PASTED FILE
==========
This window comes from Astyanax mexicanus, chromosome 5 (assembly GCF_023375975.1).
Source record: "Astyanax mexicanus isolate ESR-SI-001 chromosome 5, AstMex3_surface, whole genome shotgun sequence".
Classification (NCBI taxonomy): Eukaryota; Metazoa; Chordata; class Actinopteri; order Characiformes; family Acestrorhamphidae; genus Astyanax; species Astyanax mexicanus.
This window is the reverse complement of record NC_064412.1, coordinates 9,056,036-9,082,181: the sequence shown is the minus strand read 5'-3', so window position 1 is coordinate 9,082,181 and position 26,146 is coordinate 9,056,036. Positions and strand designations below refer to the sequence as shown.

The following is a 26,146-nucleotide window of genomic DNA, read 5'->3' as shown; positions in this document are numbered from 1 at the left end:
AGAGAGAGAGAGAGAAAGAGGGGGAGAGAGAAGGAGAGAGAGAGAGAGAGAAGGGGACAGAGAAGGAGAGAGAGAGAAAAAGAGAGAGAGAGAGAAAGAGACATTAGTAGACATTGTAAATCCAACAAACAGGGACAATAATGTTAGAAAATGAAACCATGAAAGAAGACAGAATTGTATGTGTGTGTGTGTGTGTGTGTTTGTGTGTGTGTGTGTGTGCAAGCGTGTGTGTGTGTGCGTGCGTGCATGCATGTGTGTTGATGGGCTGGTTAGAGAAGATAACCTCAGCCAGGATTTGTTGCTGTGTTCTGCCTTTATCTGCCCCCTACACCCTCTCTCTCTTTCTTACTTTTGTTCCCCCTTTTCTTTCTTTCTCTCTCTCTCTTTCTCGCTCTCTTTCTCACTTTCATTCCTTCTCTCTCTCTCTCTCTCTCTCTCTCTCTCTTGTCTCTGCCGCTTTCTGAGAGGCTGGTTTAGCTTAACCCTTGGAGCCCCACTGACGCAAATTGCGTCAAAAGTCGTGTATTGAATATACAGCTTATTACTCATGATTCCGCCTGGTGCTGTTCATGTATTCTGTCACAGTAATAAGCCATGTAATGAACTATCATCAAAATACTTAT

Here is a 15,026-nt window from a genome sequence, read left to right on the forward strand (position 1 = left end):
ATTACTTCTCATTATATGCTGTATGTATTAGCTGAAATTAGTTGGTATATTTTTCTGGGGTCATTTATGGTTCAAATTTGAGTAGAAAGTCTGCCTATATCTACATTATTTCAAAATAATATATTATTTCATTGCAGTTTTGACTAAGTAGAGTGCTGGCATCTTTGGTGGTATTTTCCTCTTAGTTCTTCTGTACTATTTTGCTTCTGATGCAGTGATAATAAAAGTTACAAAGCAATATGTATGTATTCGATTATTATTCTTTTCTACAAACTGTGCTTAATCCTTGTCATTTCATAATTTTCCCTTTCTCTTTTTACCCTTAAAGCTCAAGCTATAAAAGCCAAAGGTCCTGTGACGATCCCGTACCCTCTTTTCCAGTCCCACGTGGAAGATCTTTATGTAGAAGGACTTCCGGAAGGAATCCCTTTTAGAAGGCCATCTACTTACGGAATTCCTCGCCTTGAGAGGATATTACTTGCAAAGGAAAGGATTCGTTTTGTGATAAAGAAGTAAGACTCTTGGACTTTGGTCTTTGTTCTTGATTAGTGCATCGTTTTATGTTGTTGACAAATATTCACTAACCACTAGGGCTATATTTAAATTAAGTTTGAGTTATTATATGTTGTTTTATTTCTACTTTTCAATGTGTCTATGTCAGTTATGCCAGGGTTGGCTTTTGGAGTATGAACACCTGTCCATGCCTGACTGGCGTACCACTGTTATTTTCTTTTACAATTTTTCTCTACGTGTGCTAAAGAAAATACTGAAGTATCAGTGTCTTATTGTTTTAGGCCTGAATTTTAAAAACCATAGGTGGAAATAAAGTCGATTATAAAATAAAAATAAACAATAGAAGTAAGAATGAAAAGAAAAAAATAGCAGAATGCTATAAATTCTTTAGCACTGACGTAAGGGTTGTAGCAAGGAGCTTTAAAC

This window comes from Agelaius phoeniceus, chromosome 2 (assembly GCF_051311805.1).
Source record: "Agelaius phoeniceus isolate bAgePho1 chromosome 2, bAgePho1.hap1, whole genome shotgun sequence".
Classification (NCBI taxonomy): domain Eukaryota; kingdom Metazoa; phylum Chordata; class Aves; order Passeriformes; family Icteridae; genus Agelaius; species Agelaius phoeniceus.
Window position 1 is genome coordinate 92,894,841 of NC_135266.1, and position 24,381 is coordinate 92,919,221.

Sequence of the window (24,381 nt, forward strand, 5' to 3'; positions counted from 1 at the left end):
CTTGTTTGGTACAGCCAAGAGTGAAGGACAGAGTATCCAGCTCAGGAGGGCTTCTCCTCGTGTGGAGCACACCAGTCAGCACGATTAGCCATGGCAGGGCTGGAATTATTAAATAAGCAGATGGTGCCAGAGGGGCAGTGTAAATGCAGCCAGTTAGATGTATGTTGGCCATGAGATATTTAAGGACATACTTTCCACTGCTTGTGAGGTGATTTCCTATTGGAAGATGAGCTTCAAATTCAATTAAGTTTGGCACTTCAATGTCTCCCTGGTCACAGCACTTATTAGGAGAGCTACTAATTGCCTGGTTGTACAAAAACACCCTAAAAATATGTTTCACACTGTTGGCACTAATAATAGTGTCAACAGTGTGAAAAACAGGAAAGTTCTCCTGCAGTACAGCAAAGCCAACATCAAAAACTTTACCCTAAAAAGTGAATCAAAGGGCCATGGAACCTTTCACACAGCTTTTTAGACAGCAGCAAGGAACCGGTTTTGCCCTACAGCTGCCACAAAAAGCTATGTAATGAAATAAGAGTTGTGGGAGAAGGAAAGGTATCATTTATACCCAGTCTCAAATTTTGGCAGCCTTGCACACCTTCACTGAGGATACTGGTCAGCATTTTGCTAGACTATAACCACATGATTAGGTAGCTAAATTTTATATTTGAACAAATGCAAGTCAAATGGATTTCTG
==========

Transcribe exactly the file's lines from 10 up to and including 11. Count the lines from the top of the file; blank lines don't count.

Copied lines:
Source record: "Agelaius phoeniceus isolate bAgePho1 chromosome 2, bAgePho1.hap1, whole genome shotgun sequence".
Classification (NCBI taxonomy): domain Eukaryota; kingdom Metazoa; phylum Chordata; class Aves; order Passeriformes; family Icteridae; genus Agelaius; species Agelaius phoeniceus.